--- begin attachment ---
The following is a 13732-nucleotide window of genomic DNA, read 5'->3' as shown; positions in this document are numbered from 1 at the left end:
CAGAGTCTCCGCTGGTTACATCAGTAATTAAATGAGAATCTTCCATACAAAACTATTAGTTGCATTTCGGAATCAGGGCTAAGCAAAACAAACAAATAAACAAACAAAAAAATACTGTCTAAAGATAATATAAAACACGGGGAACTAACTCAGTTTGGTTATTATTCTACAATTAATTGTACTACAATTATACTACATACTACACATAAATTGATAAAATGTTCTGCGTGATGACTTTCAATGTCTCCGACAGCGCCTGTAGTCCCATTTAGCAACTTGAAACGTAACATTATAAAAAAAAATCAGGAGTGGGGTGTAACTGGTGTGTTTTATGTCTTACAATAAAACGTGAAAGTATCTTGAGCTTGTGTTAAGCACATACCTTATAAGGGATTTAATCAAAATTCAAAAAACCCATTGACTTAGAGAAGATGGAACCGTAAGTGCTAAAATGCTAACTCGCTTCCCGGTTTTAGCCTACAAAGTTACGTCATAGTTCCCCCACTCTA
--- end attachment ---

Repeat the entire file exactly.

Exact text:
The following is a 13732-nucleotide window of genomic DNA, read 5'->3' as shown; positions in this document are numbered from 1 at the left end:
CAGAGTCTCCGCTGGTTACATCAGTAATTAAATGAGAATCTTCCATACAAAACTATTAGTTGCATTTCGGAATCAGGGCTAAGCAAAACAAACAAATAAACAAACAAAAAAATACTGTCTAAAGATAATATAAAACACGGGGAACTAACTCAGTTTGGTTATTATTCTACAATTAATTGTACTACAATTATACTACATACTACACATAAATTGATAAAATGTTCTGCGTGATGACTTTCAATGTCTCCGACAGCGCCTGTAGTCCCATTTAGCAACTTGAAACGTAACATTATAAAAAAAAATCAGGAGTGGGGTGTAACTGGTGTGTTTTATGTCTTACAATAAAACGTGAAAGTATCTTGAGCTTGTGTTAAGCACATACCTTATAAGGGATTTAATCAAAATTCAAAAAACCCATTGACTTAGAGAAGATGGAACCGTAAGTGCTAAAATGCTAACTCGCTTCCCGGTTTTAGCCTACAAAGTTACGTCATAGTTCCCCCACTCTA